FROM Alexander Roarty
Gay Rights, Religion and Republican Politics Late last month, Indiana's Republican-dominated legislature passed a Religious Freedom Restoration Act. It was much like a federal law signed by Bill Clinton 20 years ago—but there was such an outcry from supporters of gay rights that Republican Governor Mike Pence called for it to be changed . When Arkansas Republicans passed a Religious Freedom Restoration Act, GOP Governor Asa Hutchinson refused to sign it . Disputes over RFRA laws have revealed a great divide in the Republican Party. Traditionalists want to protect religious teachings against homosexuality, but others see a path to discrimination in an increasingly tolerant nation. Next year's presidential contenders are caught in the middle -- with religious conservatives more powerful in early primary states than they are later on. Will appeals to younger Republicans help remove opposition to same-sex marriage from next year's GOP platform?
What happens when America retreats from the world? Is President Trump taking his "America First" agenda to extremes, withdrawing the country from the international stage on trade and climate change, distancing America from its traditional allies across the Atlantic and even threatening to physically isolate the country through the building of a wall along its southern border? León Krauze guest hosts.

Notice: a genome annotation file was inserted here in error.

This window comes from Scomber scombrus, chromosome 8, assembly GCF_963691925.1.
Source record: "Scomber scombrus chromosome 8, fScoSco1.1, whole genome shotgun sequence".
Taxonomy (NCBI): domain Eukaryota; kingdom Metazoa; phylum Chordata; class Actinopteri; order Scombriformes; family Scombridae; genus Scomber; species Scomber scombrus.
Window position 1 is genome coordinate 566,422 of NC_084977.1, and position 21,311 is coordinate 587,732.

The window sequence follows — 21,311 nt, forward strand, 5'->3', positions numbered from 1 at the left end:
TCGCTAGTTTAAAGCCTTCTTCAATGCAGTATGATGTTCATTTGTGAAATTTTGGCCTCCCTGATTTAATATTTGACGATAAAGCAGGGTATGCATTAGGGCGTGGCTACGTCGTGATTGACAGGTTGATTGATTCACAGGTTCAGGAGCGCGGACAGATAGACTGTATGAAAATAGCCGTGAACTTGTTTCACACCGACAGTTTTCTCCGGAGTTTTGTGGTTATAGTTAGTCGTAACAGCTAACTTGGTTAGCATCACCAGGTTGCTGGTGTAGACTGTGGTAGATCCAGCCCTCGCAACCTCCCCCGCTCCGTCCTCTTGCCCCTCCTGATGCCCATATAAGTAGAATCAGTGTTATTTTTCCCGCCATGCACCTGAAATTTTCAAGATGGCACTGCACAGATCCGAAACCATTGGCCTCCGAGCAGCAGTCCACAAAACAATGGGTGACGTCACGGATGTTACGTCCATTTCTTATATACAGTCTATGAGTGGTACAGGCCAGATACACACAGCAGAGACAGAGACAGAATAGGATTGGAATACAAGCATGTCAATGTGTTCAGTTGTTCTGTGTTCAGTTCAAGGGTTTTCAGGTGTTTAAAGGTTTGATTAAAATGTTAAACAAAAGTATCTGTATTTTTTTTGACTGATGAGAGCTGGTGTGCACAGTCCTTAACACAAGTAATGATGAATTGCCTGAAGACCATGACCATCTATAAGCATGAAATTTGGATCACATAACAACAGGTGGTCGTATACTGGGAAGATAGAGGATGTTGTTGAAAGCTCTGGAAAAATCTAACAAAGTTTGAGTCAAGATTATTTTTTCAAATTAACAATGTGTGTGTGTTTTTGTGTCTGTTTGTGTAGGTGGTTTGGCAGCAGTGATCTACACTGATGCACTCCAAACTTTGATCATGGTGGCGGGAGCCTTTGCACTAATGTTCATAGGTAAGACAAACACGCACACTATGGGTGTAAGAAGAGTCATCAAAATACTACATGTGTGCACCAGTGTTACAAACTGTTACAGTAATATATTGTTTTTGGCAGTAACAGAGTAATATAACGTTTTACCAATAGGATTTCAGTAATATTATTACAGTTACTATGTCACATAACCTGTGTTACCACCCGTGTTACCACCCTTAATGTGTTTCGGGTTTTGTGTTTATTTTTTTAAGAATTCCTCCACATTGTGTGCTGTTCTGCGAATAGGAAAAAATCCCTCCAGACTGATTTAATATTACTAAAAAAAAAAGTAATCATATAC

Trump's new look at civil rights and global warming President Trump is reportedly ready to pull the US out of the Paris Agreement on Climate Change. We look at the possible consequences. On the second half of the program, we hear about cuts in Obama-Era civil rights programs called for by the Trump Administration's first budget plan.
Human Rights in the era of Donald Trump President Trump’s UN Ambassador, Nikki Haley, said today the US might pull out of the United Nations’ Human Rights Council. Serious violators of human rights are members of the Council itself–and a US resignation could make things worse. Later on today’s show, now that he’s into his second term, comedian turned US Senator Al Franken is telling jokes again.
Replacing Obamacare: Now you see it… now you don’t As the Senate deliberates replacing Obmacare, health coverage for millions of people is at stake. There've been no public hearings, and a draft measure won't be made public. Is the House version so unpopular that that Senate is hiding a version that looks much the same?